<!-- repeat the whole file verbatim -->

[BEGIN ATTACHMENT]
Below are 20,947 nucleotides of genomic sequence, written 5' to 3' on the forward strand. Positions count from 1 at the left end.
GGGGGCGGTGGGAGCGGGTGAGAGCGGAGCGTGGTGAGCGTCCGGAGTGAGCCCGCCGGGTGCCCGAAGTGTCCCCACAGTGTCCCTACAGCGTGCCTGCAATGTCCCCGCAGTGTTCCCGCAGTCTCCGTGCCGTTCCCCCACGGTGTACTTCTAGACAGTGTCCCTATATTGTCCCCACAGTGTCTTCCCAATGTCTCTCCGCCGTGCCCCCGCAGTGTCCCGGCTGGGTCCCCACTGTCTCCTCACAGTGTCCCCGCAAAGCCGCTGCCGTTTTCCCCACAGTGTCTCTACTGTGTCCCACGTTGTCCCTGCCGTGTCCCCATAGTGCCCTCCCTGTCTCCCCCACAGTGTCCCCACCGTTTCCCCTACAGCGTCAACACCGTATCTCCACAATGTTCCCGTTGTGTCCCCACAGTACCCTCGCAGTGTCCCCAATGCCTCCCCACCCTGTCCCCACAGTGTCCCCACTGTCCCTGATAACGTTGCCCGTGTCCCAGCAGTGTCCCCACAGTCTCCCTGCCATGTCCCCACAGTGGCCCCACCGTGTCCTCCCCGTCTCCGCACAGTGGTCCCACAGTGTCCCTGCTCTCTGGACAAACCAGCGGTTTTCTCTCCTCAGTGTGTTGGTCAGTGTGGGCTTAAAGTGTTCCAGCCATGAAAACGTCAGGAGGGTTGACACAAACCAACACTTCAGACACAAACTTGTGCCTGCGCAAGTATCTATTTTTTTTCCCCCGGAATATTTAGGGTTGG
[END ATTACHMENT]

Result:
Below are 20,947 nucleotides of genomic sequence, written 5' to 3' on the forward strand. Positions count from 1 at the left end.
GGGGGCGGTGGGAGCGGGTGAGAGCGGAGCGTGGTGAGCGTCCGGAGTGAGCCCGCCGGGTGCCCGAAGTGTCCCCACAGTGTCCCTACAGCGTGCCTGCAATGTCCCCGCAGTGTTCCCGCAGTCTCCGTGCCGTTCCCCCACGGTGTACTTCTAGACAGTGTCCCTATATTGTCCCCACAGTGTCTTCCCAATGTCTCTCCGCCGTGCCCCCGCAGTGTCCCGGCTGGGTCCCCACTGTCTCCTCACAGTGTCCCCGCAAAGCCGCTGCCGTTTTCCCCACAGTGTCTCTACTGTGTCCCACGTTGTCCCTGCCGTGTCCCCATAGTGCCCTCCCTGTCTCCCCCACAGTGTCCCCACCGTTTCCCCTACAGCGTCAACACCGTATCTCCACAATGTTCCCGTTGTGTCCCCACAGTACCCTCGCAGTGTCCCCAATGCCTCCCCACCCTGTCCCCACAGTGTCCCCACTGTCCCTGATAACGTTGCCCGTGTCCCAGCAGTGTCCCCACAGTCTCCCTGCCATGTCCCCACAGTGGCCCCACCGTGTCCTCCCCGTCTCCGCACAGTGGTCCCACAGTGTCCCTGCTCTCTGGACAAACCAGCGGTTTTCTCTCCTCAGTGTGTTGGTCAGTGTGGGCTTAAAGTGTTCCAGCCATGAAAACGTCAGGAGGGTTGACACAAACCAACACTTCAGACACAAACTTGTGCCTGCGCAAGTATCTATTTTTTTTCCCCCGGAATATTTAGGGTTGG